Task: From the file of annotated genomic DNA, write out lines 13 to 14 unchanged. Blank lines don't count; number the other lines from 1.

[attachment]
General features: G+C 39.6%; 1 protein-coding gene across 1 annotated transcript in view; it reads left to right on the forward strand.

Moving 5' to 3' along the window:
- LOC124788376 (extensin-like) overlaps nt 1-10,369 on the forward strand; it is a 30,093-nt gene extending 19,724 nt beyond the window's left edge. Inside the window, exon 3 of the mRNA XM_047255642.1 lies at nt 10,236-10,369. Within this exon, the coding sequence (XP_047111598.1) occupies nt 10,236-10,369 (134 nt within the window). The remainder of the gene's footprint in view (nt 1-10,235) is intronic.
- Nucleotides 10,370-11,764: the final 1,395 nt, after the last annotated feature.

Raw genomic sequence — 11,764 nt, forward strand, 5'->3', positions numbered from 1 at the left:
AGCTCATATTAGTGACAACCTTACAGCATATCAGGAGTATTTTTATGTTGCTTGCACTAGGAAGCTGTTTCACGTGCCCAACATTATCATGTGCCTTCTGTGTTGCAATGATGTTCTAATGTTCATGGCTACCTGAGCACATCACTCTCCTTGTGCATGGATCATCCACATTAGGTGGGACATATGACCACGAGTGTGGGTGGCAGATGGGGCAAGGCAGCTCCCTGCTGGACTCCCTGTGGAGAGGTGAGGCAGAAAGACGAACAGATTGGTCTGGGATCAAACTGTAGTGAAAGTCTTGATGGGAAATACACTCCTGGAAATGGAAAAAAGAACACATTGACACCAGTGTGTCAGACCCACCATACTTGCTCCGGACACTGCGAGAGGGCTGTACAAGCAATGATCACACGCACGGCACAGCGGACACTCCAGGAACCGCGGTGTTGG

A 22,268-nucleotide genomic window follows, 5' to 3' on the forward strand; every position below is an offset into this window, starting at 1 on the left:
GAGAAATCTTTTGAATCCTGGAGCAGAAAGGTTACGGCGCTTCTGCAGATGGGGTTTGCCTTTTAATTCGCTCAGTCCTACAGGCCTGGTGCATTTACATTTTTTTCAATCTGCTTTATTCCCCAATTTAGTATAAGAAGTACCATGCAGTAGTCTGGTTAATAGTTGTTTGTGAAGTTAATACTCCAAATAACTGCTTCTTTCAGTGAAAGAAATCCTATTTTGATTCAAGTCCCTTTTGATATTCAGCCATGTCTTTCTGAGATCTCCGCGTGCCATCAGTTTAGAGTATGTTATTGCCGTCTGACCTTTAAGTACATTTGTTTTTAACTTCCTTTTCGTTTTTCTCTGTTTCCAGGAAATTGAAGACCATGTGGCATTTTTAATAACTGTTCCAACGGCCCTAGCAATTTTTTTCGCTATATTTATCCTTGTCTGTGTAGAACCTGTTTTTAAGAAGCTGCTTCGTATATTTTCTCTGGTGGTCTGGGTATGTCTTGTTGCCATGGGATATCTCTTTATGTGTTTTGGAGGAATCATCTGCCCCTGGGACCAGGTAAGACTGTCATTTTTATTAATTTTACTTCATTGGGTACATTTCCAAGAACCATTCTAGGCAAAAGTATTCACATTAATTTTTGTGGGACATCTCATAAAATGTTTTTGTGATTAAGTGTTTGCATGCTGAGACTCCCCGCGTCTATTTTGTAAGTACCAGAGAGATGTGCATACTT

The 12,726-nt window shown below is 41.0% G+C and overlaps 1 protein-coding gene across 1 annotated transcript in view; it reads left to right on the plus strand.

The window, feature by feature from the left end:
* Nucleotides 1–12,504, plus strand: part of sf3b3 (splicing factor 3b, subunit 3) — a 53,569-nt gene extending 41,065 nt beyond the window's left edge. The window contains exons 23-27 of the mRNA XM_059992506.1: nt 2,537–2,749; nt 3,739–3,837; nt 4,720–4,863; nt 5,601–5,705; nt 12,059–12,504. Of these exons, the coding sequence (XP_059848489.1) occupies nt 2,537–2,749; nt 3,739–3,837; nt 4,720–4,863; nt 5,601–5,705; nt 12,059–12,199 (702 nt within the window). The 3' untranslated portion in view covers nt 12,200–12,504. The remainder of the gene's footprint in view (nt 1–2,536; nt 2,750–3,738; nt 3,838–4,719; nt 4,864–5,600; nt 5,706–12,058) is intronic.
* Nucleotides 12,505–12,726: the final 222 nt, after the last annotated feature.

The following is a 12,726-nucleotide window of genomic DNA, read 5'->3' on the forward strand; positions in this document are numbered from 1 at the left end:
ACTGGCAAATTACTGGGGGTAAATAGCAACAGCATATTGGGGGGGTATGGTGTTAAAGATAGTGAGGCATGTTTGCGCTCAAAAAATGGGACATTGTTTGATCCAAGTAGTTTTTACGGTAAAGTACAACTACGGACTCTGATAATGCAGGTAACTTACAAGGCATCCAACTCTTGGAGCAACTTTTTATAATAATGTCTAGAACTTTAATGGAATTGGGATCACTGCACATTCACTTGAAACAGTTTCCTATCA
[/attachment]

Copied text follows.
The following is a 12,726-nucleotide window of genomic DNA, read 5'->3' on the forward strand; positions in this document are numbered from 1 at the left end:
ACTGGCAAATTACTGGGGGTAAATAGCAACAGCATATTGGGGGGGTATGGTGTTAAAGATAGTGAGGCATGTTTGCGCTCAAAAAATGGGACATTGTTTGATCCAAGTAGTTTTTACGGTAAAGTACAACTACGGACTCTGATAATGCAGGTAACTTACAAGGCATCCAACTCTTGGAGCAACTTTTTATAATAATGTCTAGAACTTTAATGGAATTGGGATCACTGCACATTCACTTGAAACAGTTTCCTATCA